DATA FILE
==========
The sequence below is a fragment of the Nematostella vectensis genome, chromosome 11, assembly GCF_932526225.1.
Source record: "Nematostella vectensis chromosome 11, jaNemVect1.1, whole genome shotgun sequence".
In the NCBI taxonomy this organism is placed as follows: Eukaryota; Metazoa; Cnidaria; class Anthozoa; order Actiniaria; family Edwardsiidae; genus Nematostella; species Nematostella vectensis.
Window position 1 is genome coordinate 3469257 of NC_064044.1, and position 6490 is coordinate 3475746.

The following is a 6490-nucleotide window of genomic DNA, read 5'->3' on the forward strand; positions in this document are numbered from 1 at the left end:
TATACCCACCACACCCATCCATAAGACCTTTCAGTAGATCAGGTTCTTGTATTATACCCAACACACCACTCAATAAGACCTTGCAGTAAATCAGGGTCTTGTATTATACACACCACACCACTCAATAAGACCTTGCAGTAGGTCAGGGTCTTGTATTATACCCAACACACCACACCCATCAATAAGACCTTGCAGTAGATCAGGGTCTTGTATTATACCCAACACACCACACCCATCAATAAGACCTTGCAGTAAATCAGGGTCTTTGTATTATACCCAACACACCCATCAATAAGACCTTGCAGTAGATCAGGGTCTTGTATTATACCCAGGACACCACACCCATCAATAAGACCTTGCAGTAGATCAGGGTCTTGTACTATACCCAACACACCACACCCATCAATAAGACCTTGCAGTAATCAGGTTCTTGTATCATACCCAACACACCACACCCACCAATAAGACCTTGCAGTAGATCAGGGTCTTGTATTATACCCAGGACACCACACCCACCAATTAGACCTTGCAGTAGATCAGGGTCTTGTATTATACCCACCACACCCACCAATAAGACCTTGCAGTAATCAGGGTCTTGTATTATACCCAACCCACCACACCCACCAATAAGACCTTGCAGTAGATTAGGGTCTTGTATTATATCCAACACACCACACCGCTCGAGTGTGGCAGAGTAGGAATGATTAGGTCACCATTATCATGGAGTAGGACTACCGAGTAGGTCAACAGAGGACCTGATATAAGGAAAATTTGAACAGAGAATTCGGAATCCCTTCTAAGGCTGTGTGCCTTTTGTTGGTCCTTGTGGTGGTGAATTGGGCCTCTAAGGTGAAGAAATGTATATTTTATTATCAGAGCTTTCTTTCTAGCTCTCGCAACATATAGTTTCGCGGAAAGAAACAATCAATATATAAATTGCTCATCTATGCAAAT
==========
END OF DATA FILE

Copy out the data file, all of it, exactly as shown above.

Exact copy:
The sequence below is a fragment of the Nematostella vectensis genome, chromosome 11, assembly GCF_932526225.1.
Source record: "Nematostella vectensis chromosome 11, jaNemVect1.1, whole genome shotgun sequence".
In the NCBI taxonomy this organism is placed as follows: Eukaryota; Metazoa; Cnidaria; class Anthozoa; order Actiniaria; family Edwardsiidae; genus Nematostella; species Nematostella vectensis.
Window position 1 is genome coordinate 3469257 of NC_064044.1, and position 6490 is coordinate 3475746.

The following is a 6490-nucleotide window of genomic DNA, read 5'->3' on the forward strand; positions in this document are numbered from 1 at the left end:
TATACCCACCACACCCATCCATAAGACCTTTCAGTAGATCAGGTTCTTGTATTATACCCAACACACCACTCAATAAGACCTTGCAGTAAATCAGGGTCTTGTATTATACACACCACACCACTCAATAAGACCTTGCAGTAGGTCAGGGTCTTGTATTATACCCAACACACCACACCCATCAATAAGACCTTGCAGTAGATCAGGGTCTTGTATTATACCCAACACACCACACCCATCAATAAGACCTTGCAGTAAATCAGGGTCTTTGTATTATACCCAACACACCCATCAATAAGACCTTGCAGTAGATCAGGGTCTTGTATTATACCCAGGACACCACACCCATCAATAAGACCTTGCAGTAGATCAGGGTCTTGTACTATACCCAACACACCACACCCATCAATAAGACCTTGCAGTAATCAGGTTCTTGTATCATACCCAACACACCACACCCACCAATAAGACCTTGCAGTAGATCAGGGTCTTGTATTATACCCAGGACACCACACCCACCAATTAGACCTTGCAGTAGATCAGGGTCTTGTATTATACCCACCACACCCACCAATAAGACCTTGCAGTAATCAGGGTCTTGTATTATACCCAACCCACCACACCCACCAATAAGACCTTGCAGTAGATTAGGGTCTTGTATTATATCCAACACACCACACCGCTCGAGTGTGGCAGAGTAGGAATGATTAGGTCACCATTATCATGGAGTAGGACTACCGAGTAGGTCAACAGAGGACCTGATATAAGGAAAATTTGAACAGAGAATTCGGAATCCCTTCTAAGGCTGTGTGCCTTTTGTTGGTCCTTGTGGTGGTGAATTGGGCCTCTAAGGTGAAGAAATGTATATTTTATTATCAGAGCTTTCTTTCTAGCTCTCGCAACATATAGTTTCGCGGAAAGAAACAATCAATATATAAATTGCTCATCTATGCAAAT